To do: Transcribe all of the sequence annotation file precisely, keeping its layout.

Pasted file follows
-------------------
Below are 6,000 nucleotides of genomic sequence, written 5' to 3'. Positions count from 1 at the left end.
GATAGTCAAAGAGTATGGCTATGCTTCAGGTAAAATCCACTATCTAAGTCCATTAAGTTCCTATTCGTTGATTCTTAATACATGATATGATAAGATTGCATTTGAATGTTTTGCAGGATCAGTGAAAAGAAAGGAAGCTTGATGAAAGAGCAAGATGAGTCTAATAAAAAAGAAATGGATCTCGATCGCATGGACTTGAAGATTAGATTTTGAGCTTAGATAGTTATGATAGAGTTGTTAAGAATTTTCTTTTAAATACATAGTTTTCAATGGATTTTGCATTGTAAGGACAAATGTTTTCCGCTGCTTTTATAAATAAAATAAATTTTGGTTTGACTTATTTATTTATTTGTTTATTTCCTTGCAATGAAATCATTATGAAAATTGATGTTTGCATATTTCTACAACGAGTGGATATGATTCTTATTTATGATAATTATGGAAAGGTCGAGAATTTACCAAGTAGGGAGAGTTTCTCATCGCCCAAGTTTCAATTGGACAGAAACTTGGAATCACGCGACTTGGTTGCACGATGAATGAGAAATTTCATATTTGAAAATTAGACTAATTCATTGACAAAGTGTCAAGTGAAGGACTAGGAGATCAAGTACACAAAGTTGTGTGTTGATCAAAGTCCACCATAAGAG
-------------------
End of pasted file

Below are 6,000 nucleotides of genomic sequence, written 5' to 3'. Positions count from 1 at the left end.
GATAGTCAAAGAGTATGGCTATGCTTCAGGTAAAATCCACTATCTAAGTCCATTAAGTTCCTATTCGTTGATTCTTAATACATGATATGATAAGATTGCATTTGAATGTTTTGCAGGATCAGTGAAAAGAAAGGAAGCTTGATGAAAGAGCAAGATGAGTCTAATAAAAAAGAAATGGATCTCGATCGCATGGACTTGAAGATTAGATTTTGAGCTTAGATAGTTATGATAGAGTTGTTAAGAATTTTCTTTTAAATACATAGTTTTCAATGGATTTTGCATTGTAAGGACAAATGTTTTCCGCTGCTTTTATAAATAAAATAAATTTTGGTTTGACTTATTTATTTATTTGTTTATTTCCTTGCAATGAAATCATTATGAAAATTGATGTTTGCATATTTCTACAACGAGTGGATATGATTCTTATTTATGATAATTATGGAAAGGTCGAGAATTTACCAAGTAGGGAGAGTTTCTCATCGCCCAAGTTTCAATTGGACAGAAACTTGGAATCACGCGACTTGGTTGCACGATGAATGAGAAATTTCATATTTGAAAATTAGACTAATTCATTGACAAAGTGTCAAGTGAAGGACTAGGAGATCAAGTACACAAAGTTGTGTGTTGATCAAAGTCCACCATAAGAG